skip navigation nih record
Vol. LXVII, No. 19
September 11, 2015
cover

previous story

next story



NIAMS Director Participates in Congressional Briefing on Sturge-Weber Syndrome

NIAMS director Dr. Stephen Katz (l) meets with (from l) Sturge-Weber Syndrome advocate Kaelin Ball, Kennedy Krieger Institute researcher Dr. Jonathan Pevsner and Sturge-Weber Foundation President Karen Ball.

NIAMS director Dr. Stephen Katz (l) meets with (from l) Sturge-Weber Syndrome advocate Kaelin Ball, Kennedy Krieger Institute researcher Dr. Jonathan Pevsner and Sturge-Weber Foundation President Karen Ball.

NIAMS director Dr. Stephen Katz recently participated in a congressional briefing on Sturge-Weber syndrome (SWS). Karen Ball, president and CEO of the Sturge-Weber Foundation, moderated the briefing—the first ever hosted by the foundation.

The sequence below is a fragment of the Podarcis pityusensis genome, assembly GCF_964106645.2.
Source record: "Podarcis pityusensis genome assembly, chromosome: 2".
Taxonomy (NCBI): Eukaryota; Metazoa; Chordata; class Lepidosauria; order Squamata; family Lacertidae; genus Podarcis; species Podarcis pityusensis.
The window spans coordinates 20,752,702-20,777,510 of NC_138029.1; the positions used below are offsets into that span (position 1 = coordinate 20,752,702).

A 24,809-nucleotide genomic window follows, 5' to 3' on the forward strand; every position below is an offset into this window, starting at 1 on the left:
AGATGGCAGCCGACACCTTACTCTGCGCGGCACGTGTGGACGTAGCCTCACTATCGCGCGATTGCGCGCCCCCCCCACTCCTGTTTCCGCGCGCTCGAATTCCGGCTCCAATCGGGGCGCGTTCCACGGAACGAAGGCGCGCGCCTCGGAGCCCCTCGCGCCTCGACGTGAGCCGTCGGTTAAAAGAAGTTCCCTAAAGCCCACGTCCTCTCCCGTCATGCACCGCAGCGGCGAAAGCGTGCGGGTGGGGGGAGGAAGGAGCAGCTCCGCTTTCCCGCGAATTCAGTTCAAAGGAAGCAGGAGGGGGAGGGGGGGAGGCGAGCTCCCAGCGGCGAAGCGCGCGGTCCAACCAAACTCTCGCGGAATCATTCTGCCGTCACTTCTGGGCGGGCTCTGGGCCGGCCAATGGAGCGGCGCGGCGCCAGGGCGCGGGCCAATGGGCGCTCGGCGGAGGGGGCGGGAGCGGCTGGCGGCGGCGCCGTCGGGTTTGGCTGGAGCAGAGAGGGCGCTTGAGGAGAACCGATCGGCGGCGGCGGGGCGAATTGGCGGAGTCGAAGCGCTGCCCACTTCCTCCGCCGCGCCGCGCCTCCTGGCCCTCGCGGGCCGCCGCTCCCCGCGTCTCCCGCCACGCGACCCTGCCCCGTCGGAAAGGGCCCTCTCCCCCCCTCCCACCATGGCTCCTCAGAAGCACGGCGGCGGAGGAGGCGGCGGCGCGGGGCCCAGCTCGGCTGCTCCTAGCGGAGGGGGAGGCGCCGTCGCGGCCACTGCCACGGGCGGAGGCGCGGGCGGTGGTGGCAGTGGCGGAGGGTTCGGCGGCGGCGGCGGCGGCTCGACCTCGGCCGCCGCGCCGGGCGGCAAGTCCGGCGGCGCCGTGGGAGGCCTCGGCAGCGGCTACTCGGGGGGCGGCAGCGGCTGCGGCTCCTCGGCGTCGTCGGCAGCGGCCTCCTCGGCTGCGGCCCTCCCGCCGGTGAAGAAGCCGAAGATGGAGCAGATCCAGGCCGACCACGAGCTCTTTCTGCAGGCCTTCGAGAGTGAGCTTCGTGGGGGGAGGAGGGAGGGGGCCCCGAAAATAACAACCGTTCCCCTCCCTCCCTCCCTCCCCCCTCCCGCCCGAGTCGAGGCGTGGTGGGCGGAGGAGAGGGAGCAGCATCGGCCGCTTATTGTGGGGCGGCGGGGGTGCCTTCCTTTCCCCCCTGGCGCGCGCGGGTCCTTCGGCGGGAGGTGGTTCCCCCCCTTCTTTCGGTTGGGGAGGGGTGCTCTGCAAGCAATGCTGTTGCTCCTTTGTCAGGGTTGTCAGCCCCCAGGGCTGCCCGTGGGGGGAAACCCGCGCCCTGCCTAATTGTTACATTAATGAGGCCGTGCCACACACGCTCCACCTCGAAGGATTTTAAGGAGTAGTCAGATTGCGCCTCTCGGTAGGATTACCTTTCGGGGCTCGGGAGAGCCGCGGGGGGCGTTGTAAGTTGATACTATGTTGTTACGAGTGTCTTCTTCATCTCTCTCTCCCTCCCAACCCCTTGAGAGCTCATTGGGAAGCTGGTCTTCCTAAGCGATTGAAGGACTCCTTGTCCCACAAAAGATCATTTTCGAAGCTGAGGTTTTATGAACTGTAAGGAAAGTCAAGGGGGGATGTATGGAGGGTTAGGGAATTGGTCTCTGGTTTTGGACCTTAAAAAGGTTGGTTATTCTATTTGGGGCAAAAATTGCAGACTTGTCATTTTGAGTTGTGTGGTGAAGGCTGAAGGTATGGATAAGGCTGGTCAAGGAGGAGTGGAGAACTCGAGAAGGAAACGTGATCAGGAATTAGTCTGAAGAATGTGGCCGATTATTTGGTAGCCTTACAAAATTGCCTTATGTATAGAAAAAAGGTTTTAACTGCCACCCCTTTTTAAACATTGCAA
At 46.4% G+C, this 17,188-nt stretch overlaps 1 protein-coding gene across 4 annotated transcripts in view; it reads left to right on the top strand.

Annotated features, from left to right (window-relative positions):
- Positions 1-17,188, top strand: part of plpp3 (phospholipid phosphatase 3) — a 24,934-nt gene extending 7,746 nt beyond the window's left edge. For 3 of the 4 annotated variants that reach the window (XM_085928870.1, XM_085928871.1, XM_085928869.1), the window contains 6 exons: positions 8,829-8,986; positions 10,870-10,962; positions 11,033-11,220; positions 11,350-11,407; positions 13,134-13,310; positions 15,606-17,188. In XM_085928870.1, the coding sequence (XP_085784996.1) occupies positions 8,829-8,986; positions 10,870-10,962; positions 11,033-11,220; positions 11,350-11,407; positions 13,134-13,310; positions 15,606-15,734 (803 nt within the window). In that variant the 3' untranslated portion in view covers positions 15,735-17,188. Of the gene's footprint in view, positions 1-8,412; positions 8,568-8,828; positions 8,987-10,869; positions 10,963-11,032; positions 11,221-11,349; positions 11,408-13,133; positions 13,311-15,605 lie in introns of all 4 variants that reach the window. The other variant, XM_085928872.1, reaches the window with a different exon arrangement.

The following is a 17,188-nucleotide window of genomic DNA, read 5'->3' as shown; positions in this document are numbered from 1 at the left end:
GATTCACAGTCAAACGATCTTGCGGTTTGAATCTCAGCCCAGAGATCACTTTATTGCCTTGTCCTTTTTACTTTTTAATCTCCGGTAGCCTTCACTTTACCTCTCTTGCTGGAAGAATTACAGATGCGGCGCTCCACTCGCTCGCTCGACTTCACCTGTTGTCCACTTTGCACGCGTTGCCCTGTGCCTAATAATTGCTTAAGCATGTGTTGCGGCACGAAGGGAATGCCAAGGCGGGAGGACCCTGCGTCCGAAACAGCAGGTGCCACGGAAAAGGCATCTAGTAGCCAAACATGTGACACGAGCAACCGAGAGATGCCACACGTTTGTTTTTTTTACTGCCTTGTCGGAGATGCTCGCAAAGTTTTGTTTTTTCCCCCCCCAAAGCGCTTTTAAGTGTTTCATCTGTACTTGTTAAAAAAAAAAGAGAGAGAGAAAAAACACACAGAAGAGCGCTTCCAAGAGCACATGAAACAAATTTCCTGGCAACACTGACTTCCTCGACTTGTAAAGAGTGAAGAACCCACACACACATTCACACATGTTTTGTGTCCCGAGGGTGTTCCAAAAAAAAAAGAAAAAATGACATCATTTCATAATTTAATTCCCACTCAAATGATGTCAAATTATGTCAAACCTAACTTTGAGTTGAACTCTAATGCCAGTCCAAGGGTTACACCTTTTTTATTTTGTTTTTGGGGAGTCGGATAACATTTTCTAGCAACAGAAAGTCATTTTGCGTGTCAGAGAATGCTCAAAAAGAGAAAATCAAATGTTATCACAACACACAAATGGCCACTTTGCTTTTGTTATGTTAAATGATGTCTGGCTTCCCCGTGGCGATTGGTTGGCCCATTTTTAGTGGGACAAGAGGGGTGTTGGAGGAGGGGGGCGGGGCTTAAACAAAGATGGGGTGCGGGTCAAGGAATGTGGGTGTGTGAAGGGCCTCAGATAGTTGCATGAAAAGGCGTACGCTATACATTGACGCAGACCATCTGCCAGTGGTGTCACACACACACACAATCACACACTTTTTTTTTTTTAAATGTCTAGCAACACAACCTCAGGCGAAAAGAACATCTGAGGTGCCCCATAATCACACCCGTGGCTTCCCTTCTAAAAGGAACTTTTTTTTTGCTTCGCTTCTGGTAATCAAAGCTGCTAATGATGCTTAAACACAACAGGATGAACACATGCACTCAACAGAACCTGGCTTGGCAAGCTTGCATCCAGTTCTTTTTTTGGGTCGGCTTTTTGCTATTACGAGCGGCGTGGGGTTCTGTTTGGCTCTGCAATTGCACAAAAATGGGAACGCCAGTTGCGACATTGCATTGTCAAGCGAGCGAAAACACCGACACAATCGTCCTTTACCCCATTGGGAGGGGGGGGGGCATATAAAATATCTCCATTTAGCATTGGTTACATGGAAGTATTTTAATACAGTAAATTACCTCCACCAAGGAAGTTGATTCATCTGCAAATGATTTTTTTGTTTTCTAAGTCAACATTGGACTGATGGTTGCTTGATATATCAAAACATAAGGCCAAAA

SWS is a neurological disorder indicated at birth by a port-wine stain birthmark on the forehead and upper eyelid of one side of the face. The birthmark is accompanied by abnormal blood vessels on the brain surface, often leading to seizures. Individuals with SWS also often experience glaucoma. Katz discussed NIH-supported research related to SWS and highlighted the importance of research collaborations and patient involvement.

Rep. Ryan Zinke (R-MT) attended the event and spoke about the importance of supporting research and development. Dr. Jonathan Pevsner, a research scientist with the Kennedy Krieger Institute, discussed his group’s work that recently identified a single gene mutation underlying the majority of cases of SWS and port-wine stain birthmarks. Pevsner discussed how this basic research finding is opening new lines of discovery not only in SWS, but also for other conditions and diseases, such as melanoma.

In closing, Kaelin Ball, a young woman with SWS and daughter of Karen Ball, described the challenges she faces in managing her condition, including access to treatment and specialists.


back to top of page